Yes, when I first came, I stayed at a hostel and the people there were really good to me. At that time it was part hostel, part family home and the family took me in; I was really fortunate to meet some really good people right away and that probably added to me wanting to be here a lot. I worked in the hostel for a while, but I knew I needed to do something else to be sustainable. Now I do a combination of different things. As a foreigner here, if you don’t work for a big organization or an embassy you have to do more than one thing; you have to have a few different jobs and hope that every month something works out. Winters are hard. When I first came, I thought winters were hard just for people who work in tourism but they’re not; everyone has trouble during winter, as there are fewer people around spending money, so it affects every business.

What kind of work have you been doing here?

I have been working with jewelry and džezve. With metalwork, it’s all the same principles that you apply to different parts of the craft; if you know how metal behaves then you can do different things with it.

What I really want to do is hand-make džezve using the methods I learned at art school. It won’t make any money, because you can’t do that and then sell them for 10 KM, but it’s what I feel I need to do in order to return to my craft roots. I haven’t started making them yet, but at the moment I get them and engrave them and sell those.

I’ve also just started designing t-shirts. It’s funny that I’m doing that; I’ve always admired tailors and hairdressers, because if you’re working with metal or wood you put it in a certain place and you tell it to do a certain thing and it does it, but fabric and hair are always moving. I don’t know how people work with them and control them that way. That’s why I buy the t-shirts from a local maker and then add my designs to them.

I have a friend who is an anthropologist (he’s Bosnian and he lives in London) – I met him while teaching a summer school on copper in Stolac, and he was telling me that if you’re doing something you need to have a “brand”, he said: “you need to find some anthropological symbol, a Bosnian one that no one is using and adopt it and figure out how to use it”, so I started looking at symbols on stećci. At first I thought “I don’t want to” because everyone around Mostar uses them, but then I realized they only use a couple of them – the man with the massive hand or the shape of the stećak itself. To me, those are actually the least interesting symbols; I spent last winter at the Bosniak Institute researching this stuff. Now I’m actually using animal symbols from stećci – that’s the design on the jewelry, džezve and t-shirts. It’s a combination of traditional Bosnian motifs and contemporary design. My aim is to combine the two.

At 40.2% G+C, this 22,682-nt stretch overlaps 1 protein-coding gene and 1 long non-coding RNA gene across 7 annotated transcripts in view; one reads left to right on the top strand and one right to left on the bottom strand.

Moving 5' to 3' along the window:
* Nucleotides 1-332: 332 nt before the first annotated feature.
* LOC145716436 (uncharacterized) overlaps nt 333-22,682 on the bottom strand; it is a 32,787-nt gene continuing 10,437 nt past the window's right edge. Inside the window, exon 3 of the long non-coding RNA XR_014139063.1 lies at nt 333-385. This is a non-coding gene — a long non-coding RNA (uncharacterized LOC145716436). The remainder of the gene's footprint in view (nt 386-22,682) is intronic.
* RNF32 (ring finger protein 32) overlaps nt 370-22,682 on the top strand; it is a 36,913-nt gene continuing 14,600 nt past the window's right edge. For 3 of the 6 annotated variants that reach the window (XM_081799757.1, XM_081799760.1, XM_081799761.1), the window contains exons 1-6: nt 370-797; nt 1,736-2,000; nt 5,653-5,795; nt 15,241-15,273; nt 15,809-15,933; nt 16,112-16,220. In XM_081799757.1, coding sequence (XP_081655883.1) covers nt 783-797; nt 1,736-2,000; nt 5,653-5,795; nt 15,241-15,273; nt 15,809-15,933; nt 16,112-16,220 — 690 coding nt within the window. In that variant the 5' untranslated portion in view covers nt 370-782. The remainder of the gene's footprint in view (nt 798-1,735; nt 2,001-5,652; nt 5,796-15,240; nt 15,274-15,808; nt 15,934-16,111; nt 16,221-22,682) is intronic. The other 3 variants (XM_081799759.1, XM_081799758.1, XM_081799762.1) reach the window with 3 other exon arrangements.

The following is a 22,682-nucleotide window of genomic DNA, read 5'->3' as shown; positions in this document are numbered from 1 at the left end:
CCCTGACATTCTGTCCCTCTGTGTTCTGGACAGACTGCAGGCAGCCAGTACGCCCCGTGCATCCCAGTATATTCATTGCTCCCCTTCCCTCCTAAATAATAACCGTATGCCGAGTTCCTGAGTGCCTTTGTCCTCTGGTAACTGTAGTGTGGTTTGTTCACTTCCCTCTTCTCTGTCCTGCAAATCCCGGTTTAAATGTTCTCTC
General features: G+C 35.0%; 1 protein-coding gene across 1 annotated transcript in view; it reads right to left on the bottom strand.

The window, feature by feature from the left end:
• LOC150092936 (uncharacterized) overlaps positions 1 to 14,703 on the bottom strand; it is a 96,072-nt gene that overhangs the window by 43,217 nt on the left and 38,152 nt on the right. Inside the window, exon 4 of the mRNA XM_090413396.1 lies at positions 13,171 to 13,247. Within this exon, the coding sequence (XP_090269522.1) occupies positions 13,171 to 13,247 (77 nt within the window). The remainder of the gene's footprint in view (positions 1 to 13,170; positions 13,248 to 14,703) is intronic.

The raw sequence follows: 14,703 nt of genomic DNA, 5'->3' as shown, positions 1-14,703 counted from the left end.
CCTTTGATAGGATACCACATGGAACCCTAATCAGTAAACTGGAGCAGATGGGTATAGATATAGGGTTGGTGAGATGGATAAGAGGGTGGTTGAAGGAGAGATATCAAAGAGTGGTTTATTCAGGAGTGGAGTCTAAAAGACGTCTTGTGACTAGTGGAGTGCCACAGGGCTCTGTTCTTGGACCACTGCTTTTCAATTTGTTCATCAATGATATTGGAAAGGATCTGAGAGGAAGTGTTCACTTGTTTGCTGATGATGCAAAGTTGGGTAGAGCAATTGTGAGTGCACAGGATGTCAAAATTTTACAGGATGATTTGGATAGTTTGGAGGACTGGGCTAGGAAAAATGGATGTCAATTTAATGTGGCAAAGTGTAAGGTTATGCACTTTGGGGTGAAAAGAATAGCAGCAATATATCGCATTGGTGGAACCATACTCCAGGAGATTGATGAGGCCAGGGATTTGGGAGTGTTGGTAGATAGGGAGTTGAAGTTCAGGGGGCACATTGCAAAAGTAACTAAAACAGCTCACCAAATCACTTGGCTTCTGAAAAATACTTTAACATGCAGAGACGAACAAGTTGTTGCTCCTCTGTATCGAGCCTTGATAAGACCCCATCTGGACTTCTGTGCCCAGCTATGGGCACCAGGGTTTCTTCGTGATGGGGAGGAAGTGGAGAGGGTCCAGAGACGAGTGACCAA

Besides this, I also do English-language proofreading, which is good in winter when other work is “slower”.

Do you think it’s strange for a foreigner to be making traditionally “Bosnian” things?

I suppose – that’s always a conflict, as maybe people want to buy Bosnian things from a Bosnian person, but then maybe it’s not as interesting to the makers here. I know that’s the case in England, there’s so much cultural heritage there that local people don’t always see it. The young contemporary designers here from what I’ve seen are exploring contemporary design without it having to be about non-kitsch souvenirs.

Have you managed to learn Bosnian?

My boyfriend is Bosnian and he doesn’t really speak English, which has been really good. We met three years ago, and back then I spoke maybe a little bit better than “caveman Bosnian”. (laughs)

When I first came, I knew about 20 words in Bosnian and 10 of them were animals, which wasn’t that useful. I learned a bit more in Split, where I did a two-week summer school. Here, I took a couple of language courses. Now I do aikido three times a week, so there’s not so much time anymore, but at least I can learn the names of body parts there. (laughs)